I made a lot of mistakes, but learning is about trial and error, and if you learn from your choices and grow, they aren't really failures. A lot of the things I felt bad about when I was younger have turned out to be blessings in disguise.

What kinds of clinical exposure would suffice, and what amounts should I aim for? My mom started going back to school around the same time I did, and she just became a nurse practitioner. She's worked in ER and primary care clinics, and I spent a lot of time helping her study and hanging out at her clinic, so I have some idea what medicine entails. I've also talked to a few doctors, and although some had violated expectations after going into medicine, none said that they didn't get to help people, or that their opportunities to do so were limited. Medicine offers a well rounded education in science, and an unmatched degree of flexibility (big fan of flexibility), I mean you can do research, development, play with cool toys (TMS looks pretty fun), and once a PC came to the shelter and a woman cried from joy because her three kids hadn't had a medical check up in 3 years or something, I mean what other career can you accomplish that just by doing your job? I know it's hard, and stressful, but it's a lot harder to quit and go home. Plus the whole go hard or go home becomes easier to abide by when you don't have a home to go to.

I know that it's an overly general question to answer, but I'm have so much on my plate, so if you have any ideas on potential clinical experience and amounts to aim for that are with in reach I would appreciate them. And thank you very much for replying.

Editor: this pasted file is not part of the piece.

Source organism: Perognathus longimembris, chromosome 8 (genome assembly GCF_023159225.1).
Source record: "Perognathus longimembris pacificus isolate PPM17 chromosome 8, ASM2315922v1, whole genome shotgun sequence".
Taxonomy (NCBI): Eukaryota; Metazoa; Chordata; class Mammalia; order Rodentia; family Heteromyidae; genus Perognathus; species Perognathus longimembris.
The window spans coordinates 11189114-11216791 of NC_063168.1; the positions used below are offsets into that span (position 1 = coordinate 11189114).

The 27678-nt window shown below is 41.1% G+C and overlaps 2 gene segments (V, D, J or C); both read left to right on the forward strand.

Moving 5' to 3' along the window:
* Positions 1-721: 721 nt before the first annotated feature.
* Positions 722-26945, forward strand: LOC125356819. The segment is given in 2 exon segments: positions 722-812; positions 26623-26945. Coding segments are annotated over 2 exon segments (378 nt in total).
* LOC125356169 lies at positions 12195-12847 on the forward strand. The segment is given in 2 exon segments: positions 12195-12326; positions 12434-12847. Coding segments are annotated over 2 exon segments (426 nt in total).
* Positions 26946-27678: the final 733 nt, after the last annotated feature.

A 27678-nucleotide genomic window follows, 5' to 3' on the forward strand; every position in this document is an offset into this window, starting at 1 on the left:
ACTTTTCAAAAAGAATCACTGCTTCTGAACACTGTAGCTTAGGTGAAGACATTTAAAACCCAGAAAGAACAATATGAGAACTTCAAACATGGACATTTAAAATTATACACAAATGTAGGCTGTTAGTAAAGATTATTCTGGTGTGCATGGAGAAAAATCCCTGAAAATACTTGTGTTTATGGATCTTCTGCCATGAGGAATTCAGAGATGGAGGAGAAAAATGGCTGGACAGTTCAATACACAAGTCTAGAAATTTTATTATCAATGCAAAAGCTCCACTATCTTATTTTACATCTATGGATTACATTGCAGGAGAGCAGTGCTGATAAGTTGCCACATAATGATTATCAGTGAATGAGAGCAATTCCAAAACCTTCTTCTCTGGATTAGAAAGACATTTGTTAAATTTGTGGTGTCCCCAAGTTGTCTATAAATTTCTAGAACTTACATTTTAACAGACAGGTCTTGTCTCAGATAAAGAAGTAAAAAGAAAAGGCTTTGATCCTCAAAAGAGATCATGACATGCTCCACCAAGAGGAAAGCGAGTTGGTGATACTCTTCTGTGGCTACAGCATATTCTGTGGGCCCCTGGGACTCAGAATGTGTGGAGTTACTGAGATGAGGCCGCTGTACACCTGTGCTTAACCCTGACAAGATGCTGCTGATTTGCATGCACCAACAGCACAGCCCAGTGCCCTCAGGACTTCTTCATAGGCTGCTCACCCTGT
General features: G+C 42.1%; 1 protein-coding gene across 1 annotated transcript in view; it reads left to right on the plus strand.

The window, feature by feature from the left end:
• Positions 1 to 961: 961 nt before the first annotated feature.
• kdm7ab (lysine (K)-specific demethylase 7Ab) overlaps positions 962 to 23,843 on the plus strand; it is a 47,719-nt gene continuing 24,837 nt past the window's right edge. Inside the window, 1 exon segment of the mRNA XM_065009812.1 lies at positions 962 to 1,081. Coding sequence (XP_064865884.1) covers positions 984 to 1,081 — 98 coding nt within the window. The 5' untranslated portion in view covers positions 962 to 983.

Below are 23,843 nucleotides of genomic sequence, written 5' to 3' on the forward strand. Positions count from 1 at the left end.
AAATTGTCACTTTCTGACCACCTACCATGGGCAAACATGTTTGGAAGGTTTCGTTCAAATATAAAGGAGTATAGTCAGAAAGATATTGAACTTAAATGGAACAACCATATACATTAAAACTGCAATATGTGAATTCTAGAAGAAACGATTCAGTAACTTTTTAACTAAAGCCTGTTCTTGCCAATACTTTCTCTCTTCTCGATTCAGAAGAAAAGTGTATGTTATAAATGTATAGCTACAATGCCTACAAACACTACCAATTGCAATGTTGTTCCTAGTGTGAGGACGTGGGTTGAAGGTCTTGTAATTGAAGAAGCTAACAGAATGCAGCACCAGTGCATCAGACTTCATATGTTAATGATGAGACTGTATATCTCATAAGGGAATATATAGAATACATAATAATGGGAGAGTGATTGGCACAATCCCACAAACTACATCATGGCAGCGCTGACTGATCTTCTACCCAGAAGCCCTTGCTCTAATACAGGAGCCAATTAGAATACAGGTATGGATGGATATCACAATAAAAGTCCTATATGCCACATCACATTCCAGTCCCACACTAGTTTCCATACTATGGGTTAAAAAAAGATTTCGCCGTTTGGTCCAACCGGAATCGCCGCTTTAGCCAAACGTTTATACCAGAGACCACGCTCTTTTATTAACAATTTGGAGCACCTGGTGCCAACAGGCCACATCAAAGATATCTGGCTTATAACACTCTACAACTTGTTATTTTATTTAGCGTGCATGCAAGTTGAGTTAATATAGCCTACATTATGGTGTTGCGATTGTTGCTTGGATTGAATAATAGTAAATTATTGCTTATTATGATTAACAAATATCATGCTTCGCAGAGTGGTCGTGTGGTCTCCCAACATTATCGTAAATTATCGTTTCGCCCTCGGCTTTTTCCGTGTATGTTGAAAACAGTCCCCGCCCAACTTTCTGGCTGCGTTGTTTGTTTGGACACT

There is no answer to your question - the amount of exposure should be enough that you feel confident that you know what you are getting yourself into.

Since you helped your mom when she became an NP, and have spent time with patients and clinical settings, you may have a fairly good idea already what medicine (and practicing medicine) truly entails. I would spend some additional time with doctors and ask them about what medical school was like, what residency was like, what fellowship was like, etc. What they wish they had known before they went to medical school, etc.

People make mistakes, people learn from their mistakes. You got a second chance and seized it. Not only are you doing an incredible thing, but you are showing others how to succeed, and using your free time to help. That speaks a lot about your personal character.

People love stories of overcoming adversities.

Here is an example of someone who overcame a lot of adversities. Dr. Quiñones went from being an illegal mexican migrant worker to Harvard Medical School and then a neurosurgical residency at UCSF... and now is a neurosurgeon at Johns Hopkins Bayview Hospital.

http://www.hopkinsmedicine.org/hmn/W07/feature1.cfm
 

NeuroLAX

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Thanks, that made me feel nice about myself. I don't know that I'm remarkable, but I think everyone has some part of them that just needs to be found and put out there. I was kind of arrogant before I became homeless, but I met so many good people that I realized that you can't write people off. There are good people who are smart and not so smart, white and black and any other shade you can find, rich and poor, etc.

I made a lot of mistakes, but learning is about trial and error, and if you learn from your choices and grow, they aren't really failures. A lot of the things I felt bad about when I was younger have turned out to be blessings in disguise.